TRAI tariff order: Losing sight of the wood for the trees - Pavan R Chawla

When the hearing on the TRAI’s new tariff order ends next week, either of the ‘aggrieved’ parties will appeal – so don’t expect the issue to be resolved  before September under any circumstances.

The lines, however, have been well and truly drawn -- chiseled into rock,  and deep. Let’s see:

 Laudably, the entire issue has stemmed from a concern for the consumer – to give him the power to choose exactly which channels  he wants to watch. To that extent, great. Let the consumer decide which channels he wants to watch, and pay for those only. But to unilaterally step in and fix terms of offering a channel priced above Rs 20 on a la carte and not as part of a bundle… that, in principle, is as restrictive of a  broadcasters’ right to conduct their business as is the forced restriction on Music Royalties that copyright owners of music tracks can receive from the close to 400 private FM radio networks nation-wide or the broadcasters, in yet another example, of being forced to share prohibitively expensive India matches with the pubcaster, which adds its own advertising to the feed it receives for free from private broadcasters who pump in humungous investments.

 Look at private FM radio. Promoters have made massive investments in  their networks, starting from astronomically high license fees especially in the early days. But somehow, inspite of having become the medium with the third highest CAGR (per the KPMG-FICCI report released earlier this year) private FM Radio networks are barred from their basic business right to broadcast news, unless it’s a copy-paste of news broadcast on AIR, and then usable only if the already beleaguered private FM networks pay a fee from Rs 50 lakhs and down depending upon the category of the city or location they operate out of. And the content-starved medium can offer only film music. But then, the cash-poor medium lobbies to license film music from content producers at a pittance of a royalty fee. This chain restricts the flowering of the music industry in India, and not just radio.

 Coming to the issue at hand.

 Does TRAI have the jurisdiction to issue tariff orders pertaining to a product that comes under the Copyright Act? Not to my mind.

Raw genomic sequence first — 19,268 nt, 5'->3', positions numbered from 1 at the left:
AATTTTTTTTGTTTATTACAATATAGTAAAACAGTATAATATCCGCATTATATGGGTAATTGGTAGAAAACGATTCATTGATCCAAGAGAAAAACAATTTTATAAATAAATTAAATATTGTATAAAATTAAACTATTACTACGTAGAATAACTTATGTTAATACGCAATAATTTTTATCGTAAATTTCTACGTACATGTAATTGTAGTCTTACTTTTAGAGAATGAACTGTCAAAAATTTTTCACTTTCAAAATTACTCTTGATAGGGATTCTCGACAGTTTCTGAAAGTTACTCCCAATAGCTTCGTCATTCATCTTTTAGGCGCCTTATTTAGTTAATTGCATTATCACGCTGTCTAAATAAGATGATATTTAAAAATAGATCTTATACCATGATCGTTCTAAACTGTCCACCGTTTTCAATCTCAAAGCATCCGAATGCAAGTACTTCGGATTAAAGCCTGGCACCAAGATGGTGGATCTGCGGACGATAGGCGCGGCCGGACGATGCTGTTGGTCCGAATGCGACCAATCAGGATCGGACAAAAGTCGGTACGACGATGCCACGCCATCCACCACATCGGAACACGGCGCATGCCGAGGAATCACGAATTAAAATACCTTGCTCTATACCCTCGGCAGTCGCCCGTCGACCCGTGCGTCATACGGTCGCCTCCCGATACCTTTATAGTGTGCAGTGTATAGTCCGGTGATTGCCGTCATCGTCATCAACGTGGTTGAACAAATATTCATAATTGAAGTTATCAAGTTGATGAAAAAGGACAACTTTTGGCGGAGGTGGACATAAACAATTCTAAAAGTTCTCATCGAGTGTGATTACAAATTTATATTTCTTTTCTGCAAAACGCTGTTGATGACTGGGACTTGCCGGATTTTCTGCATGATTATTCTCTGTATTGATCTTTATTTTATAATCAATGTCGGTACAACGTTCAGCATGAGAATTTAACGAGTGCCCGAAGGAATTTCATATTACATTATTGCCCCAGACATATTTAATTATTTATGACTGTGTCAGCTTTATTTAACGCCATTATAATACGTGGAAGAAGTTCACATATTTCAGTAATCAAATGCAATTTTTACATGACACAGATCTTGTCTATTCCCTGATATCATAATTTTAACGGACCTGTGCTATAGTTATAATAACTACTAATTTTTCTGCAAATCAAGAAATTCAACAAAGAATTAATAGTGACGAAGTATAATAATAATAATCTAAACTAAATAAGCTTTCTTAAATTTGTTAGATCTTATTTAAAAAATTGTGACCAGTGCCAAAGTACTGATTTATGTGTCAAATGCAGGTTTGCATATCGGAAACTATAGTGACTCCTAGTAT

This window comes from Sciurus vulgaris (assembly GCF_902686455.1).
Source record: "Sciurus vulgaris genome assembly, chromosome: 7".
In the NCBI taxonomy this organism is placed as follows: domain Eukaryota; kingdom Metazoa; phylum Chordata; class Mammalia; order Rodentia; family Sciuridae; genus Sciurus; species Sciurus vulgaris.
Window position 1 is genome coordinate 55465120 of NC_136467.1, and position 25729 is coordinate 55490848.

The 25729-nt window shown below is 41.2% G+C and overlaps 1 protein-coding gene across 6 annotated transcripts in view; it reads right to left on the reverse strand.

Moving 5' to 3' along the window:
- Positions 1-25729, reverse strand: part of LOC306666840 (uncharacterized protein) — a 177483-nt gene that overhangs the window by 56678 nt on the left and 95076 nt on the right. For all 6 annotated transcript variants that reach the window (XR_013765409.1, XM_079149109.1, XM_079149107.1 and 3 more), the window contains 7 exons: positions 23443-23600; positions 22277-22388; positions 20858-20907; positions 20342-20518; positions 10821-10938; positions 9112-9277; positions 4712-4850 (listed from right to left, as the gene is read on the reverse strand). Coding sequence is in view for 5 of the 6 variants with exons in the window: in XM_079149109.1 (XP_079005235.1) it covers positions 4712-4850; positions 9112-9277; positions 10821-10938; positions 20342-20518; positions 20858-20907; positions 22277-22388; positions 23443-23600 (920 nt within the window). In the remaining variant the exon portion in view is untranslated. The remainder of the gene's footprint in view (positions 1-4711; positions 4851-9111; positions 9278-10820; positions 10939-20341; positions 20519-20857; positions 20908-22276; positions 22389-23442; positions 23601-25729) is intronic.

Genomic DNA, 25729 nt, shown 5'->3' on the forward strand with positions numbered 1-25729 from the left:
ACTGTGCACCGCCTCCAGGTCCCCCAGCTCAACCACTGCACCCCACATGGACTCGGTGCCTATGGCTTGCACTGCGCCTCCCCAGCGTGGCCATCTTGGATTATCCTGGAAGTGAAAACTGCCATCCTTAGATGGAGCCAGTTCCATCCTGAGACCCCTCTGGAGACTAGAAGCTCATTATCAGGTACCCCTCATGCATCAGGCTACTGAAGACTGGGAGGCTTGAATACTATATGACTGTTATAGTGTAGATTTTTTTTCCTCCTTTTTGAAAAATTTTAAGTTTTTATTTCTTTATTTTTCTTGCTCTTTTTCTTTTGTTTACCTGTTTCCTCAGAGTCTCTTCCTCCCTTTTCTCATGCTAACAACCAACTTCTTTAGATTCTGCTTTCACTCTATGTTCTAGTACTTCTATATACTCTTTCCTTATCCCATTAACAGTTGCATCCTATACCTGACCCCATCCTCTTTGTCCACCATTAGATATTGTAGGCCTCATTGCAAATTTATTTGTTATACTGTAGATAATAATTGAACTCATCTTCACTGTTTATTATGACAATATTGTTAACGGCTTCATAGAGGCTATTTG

Trai’s tariff order is an attempt to make channel pricing transparent, although not necessarily cheaper. Under the new tariff regulations, consumers would get 100 free-to-air channels for a price of Rs130 plus taxes. On price fixing, past history has been filled with accusations, counter-accusations and bitter recrimination.  Earlier, the tariffs were more of an understanding based on negotiations between the distribution platform owners (DPOs) like cable networks and direct-to-home operators and television broadcasters.

 Now, broadcasters will declare rates to the customers. Earlier, there was no relationship between the rates the channels negotiated with the DPO and those that reached the consumers. The customers were never clear about what they were paying for which channels. With the new tariff order, consumers will know the difference between a free-to-air and a pay TV channel. Well, it is great for them to know. But for the suppliers of the services to be forced to a price restriction, and that too for content which is governed by the Copyright Act? Not on.

 Forcing the more premium channels – the ones priced above Rs 20 – to not be part of bundled packs will hurt the industry – it could leave smaller TV channels which ride piggyback on bigger, more popular channels in bundles and packages, exposed, un- or under-subscribed, and facing closure, because it’s only the opportunity to see (OTS) which, supported by good content, can equal viewership or TVRs which alone can bring in ad revenues, particularly for stand-alone channels.  So, broadcasters need to protect their bouquets.  Or the smaller channels not subscribed to will either close down or be forced to give up their marginally tiny subscription revenues and go FTA in a last-ditch effort.

 One might argue that the  Darwinian rule applies to all businesses including the smaller channels, but that would be fair only if all businesses were left to operate independently, without the limitations of restrictive pricing orders.

 If this restrictive ‘don’t bundle’ rule indeed cause an exodus of the smaller channels to the FTA bandwagon, we’ll see the same spectre witnessed during the early days of C&S TV – the scramble for a place on distribution platforms offerings.